This process starts with seed pods that have been allowed to ripen for several months until they are three fourths ripe. Immature pods (and seeds) are preferred because the mature seeds are dormant and contain germination inhibitors that require a cold period to overcome. The pods are surface sterilized in bleach then flamed with alcohol. The pods are cut open with a sterile scalpel, and scraped to remove the dust-like seeds. The seeds are surface sterilized and placed into jars containing a special growth mix of agar, sugars, hormones, and nutrients (the "Knudsen formula"). Bletillas grown from seed can flower in as little as 3 years, but most other hardy orchids take 6-8 years from seed to flower. Now you understand why hardy orchids can be so pricey!
The name Bletilla literally means "little Bletia" which is a New World orchid genus that it resembles. In turn, bletia is named for a Spanish botanist and apothecary, Don Luis Blet. Bletilla goes by the common name Ground Orchid.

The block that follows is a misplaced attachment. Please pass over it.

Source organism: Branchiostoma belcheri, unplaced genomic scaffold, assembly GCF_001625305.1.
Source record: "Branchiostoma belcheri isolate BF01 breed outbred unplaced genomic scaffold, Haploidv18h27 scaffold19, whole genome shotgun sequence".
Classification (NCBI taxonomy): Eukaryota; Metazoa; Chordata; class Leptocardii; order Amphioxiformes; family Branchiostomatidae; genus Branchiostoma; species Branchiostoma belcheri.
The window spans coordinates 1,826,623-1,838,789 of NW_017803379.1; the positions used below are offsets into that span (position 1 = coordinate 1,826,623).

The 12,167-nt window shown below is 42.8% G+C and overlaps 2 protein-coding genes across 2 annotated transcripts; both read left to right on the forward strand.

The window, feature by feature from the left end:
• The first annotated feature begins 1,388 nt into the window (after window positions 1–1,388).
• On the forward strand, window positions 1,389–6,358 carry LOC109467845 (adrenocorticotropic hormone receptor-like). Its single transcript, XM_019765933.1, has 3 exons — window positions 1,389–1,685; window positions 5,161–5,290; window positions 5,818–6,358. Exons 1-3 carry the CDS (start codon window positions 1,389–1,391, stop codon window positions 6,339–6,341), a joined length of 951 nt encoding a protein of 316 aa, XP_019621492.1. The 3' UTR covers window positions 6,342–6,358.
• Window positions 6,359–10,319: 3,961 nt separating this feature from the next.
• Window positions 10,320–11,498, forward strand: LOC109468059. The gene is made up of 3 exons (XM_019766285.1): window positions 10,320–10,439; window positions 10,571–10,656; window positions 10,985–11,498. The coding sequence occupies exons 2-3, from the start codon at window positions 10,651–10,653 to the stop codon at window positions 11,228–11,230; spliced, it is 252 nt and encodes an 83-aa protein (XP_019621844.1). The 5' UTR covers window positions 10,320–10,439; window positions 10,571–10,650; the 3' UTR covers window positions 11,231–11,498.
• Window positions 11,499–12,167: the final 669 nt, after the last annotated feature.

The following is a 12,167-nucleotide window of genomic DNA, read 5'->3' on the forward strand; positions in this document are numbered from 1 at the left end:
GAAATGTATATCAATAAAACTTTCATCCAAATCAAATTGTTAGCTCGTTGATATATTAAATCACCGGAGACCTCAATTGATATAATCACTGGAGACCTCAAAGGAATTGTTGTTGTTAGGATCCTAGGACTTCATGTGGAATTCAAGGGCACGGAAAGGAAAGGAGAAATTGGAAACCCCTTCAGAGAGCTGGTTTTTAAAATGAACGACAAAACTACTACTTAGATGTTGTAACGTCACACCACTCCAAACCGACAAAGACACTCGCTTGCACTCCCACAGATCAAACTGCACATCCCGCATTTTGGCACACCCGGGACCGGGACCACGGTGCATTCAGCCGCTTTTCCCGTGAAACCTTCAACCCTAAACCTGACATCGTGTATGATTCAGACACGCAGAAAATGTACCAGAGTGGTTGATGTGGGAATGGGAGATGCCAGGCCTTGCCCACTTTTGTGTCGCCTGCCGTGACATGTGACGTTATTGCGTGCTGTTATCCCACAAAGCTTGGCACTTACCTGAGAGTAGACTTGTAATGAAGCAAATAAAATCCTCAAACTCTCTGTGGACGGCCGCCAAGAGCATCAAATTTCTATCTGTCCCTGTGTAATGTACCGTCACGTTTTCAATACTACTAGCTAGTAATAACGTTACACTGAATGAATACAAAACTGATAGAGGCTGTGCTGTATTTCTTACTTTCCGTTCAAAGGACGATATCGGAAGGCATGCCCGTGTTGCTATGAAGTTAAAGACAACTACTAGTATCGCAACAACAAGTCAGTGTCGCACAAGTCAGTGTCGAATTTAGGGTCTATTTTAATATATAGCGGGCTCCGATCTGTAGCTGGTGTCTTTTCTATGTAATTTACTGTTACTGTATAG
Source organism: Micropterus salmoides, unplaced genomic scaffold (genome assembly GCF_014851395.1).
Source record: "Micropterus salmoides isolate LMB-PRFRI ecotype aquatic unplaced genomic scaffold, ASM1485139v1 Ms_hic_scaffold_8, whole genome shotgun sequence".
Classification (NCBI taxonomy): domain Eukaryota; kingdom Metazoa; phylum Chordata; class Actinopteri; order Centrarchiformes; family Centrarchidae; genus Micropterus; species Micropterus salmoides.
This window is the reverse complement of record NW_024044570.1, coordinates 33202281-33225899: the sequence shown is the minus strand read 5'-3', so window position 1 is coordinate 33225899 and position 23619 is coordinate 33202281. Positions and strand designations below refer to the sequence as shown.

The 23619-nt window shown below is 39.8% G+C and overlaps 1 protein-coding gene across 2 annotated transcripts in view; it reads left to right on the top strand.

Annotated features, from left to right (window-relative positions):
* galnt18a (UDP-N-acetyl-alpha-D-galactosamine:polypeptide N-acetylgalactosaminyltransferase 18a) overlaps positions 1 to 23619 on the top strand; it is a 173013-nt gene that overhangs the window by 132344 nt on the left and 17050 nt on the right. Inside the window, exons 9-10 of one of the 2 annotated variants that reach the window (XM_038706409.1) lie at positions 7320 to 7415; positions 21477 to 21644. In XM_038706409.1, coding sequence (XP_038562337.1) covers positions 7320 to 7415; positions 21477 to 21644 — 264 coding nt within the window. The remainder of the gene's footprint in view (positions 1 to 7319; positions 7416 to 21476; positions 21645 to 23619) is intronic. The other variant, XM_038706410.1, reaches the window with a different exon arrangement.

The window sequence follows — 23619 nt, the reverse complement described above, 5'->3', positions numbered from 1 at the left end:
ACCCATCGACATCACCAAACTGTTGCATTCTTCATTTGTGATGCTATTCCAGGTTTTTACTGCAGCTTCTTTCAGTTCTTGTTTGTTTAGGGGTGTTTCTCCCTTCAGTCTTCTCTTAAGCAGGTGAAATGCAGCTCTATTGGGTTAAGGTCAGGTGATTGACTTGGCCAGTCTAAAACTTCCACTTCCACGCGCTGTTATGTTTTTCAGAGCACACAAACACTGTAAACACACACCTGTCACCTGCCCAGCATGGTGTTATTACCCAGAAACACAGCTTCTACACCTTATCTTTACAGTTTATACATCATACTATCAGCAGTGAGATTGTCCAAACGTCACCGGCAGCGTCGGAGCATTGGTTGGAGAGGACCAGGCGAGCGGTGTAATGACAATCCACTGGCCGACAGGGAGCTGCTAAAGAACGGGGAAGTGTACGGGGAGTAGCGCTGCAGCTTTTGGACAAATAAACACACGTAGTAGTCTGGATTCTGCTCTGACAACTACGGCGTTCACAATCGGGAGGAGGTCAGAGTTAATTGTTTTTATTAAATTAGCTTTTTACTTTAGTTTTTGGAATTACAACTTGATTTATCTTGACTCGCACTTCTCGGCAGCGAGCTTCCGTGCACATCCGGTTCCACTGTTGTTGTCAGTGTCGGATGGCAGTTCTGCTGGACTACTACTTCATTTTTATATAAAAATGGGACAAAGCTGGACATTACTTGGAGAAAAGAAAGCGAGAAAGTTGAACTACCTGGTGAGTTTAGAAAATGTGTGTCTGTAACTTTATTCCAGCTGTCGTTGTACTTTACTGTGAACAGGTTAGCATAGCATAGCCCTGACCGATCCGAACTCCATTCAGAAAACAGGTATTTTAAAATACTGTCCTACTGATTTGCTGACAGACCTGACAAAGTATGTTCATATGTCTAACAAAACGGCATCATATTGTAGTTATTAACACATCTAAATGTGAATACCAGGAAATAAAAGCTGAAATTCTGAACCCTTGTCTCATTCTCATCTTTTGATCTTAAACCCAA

In climates where they are winter hardy, Bletilla is the easiest hardy orchid to start with because it is very adaptable to a wide range of environments. The genus contains 8 species that are native to Asia. Three species, the pink flowered Bletilla formosana, the yellow flowered Bletilla ochracea and rose-purple flowered Bletilla striata are common in horticulture. Mature bletilla form a series of inflorescences (racemes) for up to 10 weeks in the spring or early summer. Each inflorescence arises at the tip of a stem and has 3-10, 1.5" wide, nodding florets.
Bletilla also have shallowly pleated (plicate), narrow leaves that are attractive even when the plant is not in flower. The plants are deciduous and grow to about 1.5' tall. In their native environment, they grow in dappled shade under a canopy of tall grasses but they adapt well to a wide range of woodland sites. In the garden, bletilla prefer evenly moist, well-drained soils and a position in half-day sun or light shade. Bletilla are fairly drought tolerant, but the growth rate slows dramatically when they aren't kept moist. When they are growing well, they quickly form large clumps.